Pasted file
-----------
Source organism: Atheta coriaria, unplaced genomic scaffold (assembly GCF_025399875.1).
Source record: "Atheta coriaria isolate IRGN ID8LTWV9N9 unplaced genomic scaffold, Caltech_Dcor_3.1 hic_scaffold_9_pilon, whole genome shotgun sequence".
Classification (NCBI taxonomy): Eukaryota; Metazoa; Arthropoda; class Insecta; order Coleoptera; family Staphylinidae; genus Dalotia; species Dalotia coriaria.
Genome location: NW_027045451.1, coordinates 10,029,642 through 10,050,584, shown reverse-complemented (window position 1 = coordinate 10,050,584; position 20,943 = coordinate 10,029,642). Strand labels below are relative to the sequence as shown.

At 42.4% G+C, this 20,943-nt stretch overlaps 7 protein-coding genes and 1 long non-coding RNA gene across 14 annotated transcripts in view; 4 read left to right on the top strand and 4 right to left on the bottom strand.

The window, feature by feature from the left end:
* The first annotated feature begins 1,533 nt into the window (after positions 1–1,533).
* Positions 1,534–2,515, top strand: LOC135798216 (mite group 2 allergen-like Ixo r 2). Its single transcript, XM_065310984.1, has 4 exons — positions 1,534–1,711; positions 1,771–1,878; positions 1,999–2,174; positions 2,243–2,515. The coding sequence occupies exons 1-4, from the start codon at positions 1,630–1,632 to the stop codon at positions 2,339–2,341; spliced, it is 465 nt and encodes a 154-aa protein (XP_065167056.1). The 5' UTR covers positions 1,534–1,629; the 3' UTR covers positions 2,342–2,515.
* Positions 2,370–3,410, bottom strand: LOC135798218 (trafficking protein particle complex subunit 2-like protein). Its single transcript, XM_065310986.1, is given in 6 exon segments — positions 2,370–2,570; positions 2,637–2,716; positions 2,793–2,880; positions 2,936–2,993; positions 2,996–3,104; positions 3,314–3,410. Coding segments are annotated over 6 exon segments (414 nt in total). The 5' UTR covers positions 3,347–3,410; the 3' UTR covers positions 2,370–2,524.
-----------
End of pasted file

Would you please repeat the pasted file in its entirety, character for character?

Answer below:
Source organism: Atheta coriaria, unplaced genomic scaffold (assembly GCF_025399875.1).
Source record: "Atheta coriaria isolate IRGN ID8LTWV9N9 unplaced genomic scaffold, Caltech_Dcor_3.1 hic_scaffold_9_pilon, whole genome shotgun sequence".
Classification (NCBI taxonomy): Eukaryota; Metazoa; Arthropoda; class Insecta; order Coleoptera; family Staphylinidae; genus Dalotia; species Dalotia coriaria.
Genome location: NW_027045451.1, coordinates 10,029,642 through 10,050,584, shown reverse-complemented (window position 1 = coordinate 10,050,584; position 20,943 = coordinate 10,029,642). Strand labels below are relative to the sequence as shown.

At 42.4% G+C, this 20,943-nt stretch overlaps 7 protein-coding genes and 1 long non-coding RNA gene across 14 annotated transcripts in view; 4 read left to right on the top strand and 4 right to left on the bottom strand.

The window, feature by feature from the left end:
* The first annotated feature begins 1,533 nt into the window (after positions 1–1,533).
* Positions 1,534–2,515, top strand: LOC135798216 (mite group 2 allergen-like Ixo r 2). Its single transcript, XM_065310984.1, has 4 exons — positions 1,534–1,711; positions 1,771–1,878; positions 1,999–2,174; positions 2,243–2,515. The coding sequence occupies exons 1-4, from the start codon at positions 1,630–1,632 to the stop codon at positions 2,339–2,341; spliced, it is 465 nt and encodes a 154-aa protein (XP_065167056.1). The 5' UTR covers positions 1,534–1,629; the 3' UTR covers positions 2,342–2,515.
* Positions 2,370–3,410, bottom strand: LOC135798218 (trafficking protein particle complex subunit 2-like protein). Its single transcript, XM_065310986.1, is given in 6 exon segments — positions 2,370–2,570; positions 2,637–2,716; positions 2,793–2,880; positions 2,936–2,993; positions 2,996–3,104; positions 3,314–3,410. Coding segments are annotated over 6 exon segments (414 nt in total). The 5' UTR covers positions 3,347–3,410; the 3' UTR covers positions 2,370–2,524.